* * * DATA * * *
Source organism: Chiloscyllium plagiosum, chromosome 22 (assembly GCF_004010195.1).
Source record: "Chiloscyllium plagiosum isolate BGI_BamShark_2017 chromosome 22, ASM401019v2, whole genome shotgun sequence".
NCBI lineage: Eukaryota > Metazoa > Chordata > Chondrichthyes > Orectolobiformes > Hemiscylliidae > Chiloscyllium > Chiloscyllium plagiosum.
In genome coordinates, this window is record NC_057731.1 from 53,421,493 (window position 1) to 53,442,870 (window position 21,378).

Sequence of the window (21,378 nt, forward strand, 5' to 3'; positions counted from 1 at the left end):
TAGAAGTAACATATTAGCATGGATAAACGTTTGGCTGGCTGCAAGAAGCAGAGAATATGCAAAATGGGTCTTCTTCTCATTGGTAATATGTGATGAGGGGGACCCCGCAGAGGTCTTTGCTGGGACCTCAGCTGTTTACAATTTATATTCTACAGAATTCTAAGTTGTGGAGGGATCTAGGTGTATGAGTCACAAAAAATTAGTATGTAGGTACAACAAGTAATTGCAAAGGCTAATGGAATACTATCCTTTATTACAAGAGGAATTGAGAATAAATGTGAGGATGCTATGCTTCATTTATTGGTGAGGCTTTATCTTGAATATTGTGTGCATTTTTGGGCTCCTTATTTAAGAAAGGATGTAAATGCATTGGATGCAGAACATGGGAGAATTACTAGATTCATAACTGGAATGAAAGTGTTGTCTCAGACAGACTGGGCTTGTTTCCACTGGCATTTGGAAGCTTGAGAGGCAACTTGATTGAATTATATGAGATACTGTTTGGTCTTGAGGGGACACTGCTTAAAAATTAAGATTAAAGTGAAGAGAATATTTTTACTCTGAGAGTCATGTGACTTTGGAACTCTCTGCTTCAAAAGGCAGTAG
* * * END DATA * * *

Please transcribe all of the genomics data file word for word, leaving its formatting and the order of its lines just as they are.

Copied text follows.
Source organism: Chiloscyllium plagiosum, chromosome 22 (assembly GCF_004010195.1).
Source record: "Chiloscyllium plagiosum isolate BGI_BamShark_2017 chromosome 22, ASM401019v2, whole genome shotgun sequence".
NCBI lineage: Eukaryota > Metazoa > Chordata > Chondrichthyes > Orectolobiformes > Hemiscylliidae > Chiloscyllium > Chiloscyllium plagiosum.
In genome coordinates, this window is record NC_057731.1 from 53,421,493 (window position 1) to 53,442,870 (window position 21,378).

Sequence of the window (21,378 nt, forward strand, 5' to 3'; positions counted from 1 at the left end):
TAGAAGTAACATATTAGCATGGATAAACGTTTGGCTGGCTGCAAGAAGCAGAGAATATGCAAAATGGGTCTTCTTCTCATTGGTAATATGTGATGAGGGGGACCCCGCAGAGGTCTTTGCTGGGACCTCAGCTGTTTACAATTTATATTCTACAGAATTCTAAGTTGTGGAGGGATCTAGGTGTATGAGTCACAAAAAATTAGTATGTAGGTACAACAAGTAATTGCAAAGGCTAATGGAATACTATCCTTTATTACAAGAGGAATTGAGAATAAATGTGAGGATGCTATGCTTCATTTATTGGTGAGGCTTTATCTTGAATATTGTGTGCATTTTTGGGCTCCTTATTTAAGAAAGGATGTAAATGCATTGGATGCAGAACATGGGAGAATTACTAGATTCATAACTGGAATGAAAGTGTTGTCTCAGACAGACTGGGCTTGTTTCCACTGGCATTTGGAAGCTTGAGAGGCAACTTGATTGAATTATATGAGATACTGTTTGGTCTTGAGGGGACACTGCTTAAAAATTAAGATTAAAGTGAAGAGAATATTTTTACTCTGAGAGTCATGTGACTTTGGAACTCTCTGCTTCAAAAGGCAGTAG